What are some of the most important attributes of a good data scientist? If you do some research, you will often find that beyond the technical prowess in math, statistics, and computer science, you also need to have good communication and storytelling skills. A good data scientist must be able to explain the complex math and statistics to non-technical decision makers without compromising the rigor and accuracy.
Today I’d like to tell you another story that happened about 7 years ago, in the early days of my data science adventure. This is, however, related to the last post, because quite a few people have asked me how all the research works in computational neuroscience relate to what I am doing now at Lithium.
I’ve been pretty much off-the-grid for the past couple of months, and there are good reasons for this. I’d like to tell you why, but I’d also like to continue the next episode of my data science adventure. So I am going to attempt to do both.
Remember when I said that I have only 2 missions in life as a scientist?
knowledge creation—doing good research to advance the field and industry
knowledge dissemination—communicating the result and educating the industry about the research, so they can use it to actually move ahead
Much of my time is spent between these 2 different modes of work. This is an old habit that has been with me for a long time, ever since I was in college.
Before I continue to the next stage of my data science journey, I thought it would be nice to discuss “what is a data scientist?” This is very timely, because “Data Scientist” is a fairly new role, and it’s somewhat confusing in the industry. In fact, I’ve just participated in Experian Lab’s #DataTalk last week to discuss this very topic.
Previously, I shared with you the story of my circuitous adventure from academia to industry. I followed where the data led me and went from analyzing particle physics data, to brain response data, and then to consumer behaviors data. Yet, that was just the beginning of my journey to becoming a data scientist; it only got me in the door. While it’s how I joined Lithium, it’s not how I became a data scientist.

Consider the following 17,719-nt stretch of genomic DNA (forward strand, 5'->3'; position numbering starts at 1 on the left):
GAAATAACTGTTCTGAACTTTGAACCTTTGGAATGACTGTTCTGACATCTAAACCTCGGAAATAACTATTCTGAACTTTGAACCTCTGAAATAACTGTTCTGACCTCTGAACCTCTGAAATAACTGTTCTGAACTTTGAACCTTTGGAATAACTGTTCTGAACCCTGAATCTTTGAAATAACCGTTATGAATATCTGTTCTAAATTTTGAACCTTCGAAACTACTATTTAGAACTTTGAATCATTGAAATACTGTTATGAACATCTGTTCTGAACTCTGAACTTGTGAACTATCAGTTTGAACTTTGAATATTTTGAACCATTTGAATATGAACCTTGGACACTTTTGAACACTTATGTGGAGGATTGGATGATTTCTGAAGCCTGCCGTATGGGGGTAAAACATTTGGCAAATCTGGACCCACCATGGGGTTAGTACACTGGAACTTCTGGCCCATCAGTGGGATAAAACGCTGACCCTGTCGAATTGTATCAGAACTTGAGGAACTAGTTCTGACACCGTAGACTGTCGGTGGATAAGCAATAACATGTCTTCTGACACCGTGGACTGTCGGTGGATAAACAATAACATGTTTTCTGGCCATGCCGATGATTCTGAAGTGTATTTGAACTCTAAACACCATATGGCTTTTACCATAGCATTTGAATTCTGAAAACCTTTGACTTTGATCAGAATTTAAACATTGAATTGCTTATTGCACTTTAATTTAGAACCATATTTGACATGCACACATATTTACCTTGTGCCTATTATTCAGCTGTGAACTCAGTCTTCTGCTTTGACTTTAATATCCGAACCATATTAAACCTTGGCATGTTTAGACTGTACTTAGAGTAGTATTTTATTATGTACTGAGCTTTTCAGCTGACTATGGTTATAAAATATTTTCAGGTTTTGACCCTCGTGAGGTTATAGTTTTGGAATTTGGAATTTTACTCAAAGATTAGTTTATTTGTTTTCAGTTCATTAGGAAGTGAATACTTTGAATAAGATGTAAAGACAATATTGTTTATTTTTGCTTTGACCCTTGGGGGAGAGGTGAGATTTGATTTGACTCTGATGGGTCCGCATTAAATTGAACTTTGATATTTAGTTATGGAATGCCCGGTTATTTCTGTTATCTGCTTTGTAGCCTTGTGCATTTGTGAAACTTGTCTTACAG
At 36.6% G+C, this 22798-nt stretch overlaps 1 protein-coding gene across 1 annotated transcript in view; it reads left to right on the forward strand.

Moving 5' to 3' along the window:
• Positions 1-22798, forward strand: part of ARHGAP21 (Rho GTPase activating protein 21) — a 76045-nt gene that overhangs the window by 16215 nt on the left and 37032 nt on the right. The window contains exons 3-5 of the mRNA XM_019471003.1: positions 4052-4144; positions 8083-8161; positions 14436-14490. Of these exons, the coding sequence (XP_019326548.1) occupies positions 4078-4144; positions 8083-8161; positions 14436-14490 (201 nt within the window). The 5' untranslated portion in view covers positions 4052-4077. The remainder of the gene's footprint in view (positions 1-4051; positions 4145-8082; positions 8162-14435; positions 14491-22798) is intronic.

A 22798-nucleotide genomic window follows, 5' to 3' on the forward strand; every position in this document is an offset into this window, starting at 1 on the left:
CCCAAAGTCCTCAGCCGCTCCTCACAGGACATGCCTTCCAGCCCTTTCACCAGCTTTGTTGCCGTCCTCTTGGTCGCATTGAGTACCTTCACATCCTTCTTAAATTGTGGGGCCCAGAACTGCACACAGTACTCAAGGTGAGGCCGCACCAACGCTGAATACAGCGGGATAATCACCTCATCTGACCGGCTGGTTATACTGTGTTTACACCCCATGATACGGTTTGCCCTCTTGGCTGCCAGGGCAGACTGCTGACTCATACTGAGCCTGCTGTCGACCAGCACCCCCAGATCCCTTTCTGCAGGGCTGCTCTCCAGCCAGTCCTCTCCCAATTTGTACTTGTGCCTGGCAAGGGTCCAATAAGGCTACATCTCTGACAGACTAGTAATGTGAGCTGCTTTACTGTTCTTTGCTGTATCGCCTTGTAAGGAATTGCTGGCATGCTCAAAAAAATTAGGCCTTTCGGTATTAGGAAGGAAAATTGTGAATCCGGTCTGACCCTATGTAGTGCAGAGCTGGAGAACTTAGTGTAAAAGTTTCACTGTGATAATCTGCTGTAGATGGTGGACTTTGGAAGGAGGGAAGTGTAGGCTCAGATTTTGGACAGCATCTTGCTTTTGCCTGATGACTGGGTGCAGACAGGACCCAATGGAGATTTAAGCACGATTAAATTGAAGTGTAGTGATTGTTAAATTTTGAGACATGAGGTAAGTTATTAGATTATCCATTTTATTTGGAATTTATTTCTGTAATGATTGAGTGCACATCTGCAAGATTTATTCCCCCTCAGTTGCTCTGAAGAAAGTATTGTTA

I thought I’d ease into this more technical subject by answering a question that I get asked many times: “how did you end up as a social media data scientist from your biophysics PhD background?”
Retrospectively, I have literally answered this question (in one form or another) over 100 times, with journalist/blogger interviews, in keynotes Q&As, or just casual conversations with colleagues or acquaintances.
I normally don’t do any conference recaps, because I speak at so many of them throughout the year. However, this year’s GSummit was quite unique, and I took away something big. It’s not what most people would have expected from a conference—it isn’t new knowledge, new opportunities, connections with new people, or reconnection with old friends, but something more inspiring to me personally. If you are interested in what is it that I took away, then read along as I tell you more about this conference through the narrow spectacles of a scientist.
Welcome back. This is the 3rd (and final) installment on my reactions to the Klout acquisition. Last time, I described possible ways we could leverage the combined expertise of Lithium + Klout. These are exciting possibilities that are highly disruptive and transformative, but how did we get here? I’m certainly excited by all the new possibilities ahead, but there is a more personal reason for my enthusiasm. Today, I’d like to share the human side of the story. It’s a story of how we got to where we are. That way you can truly understand how I feel and appreciate what this acquisition means to me.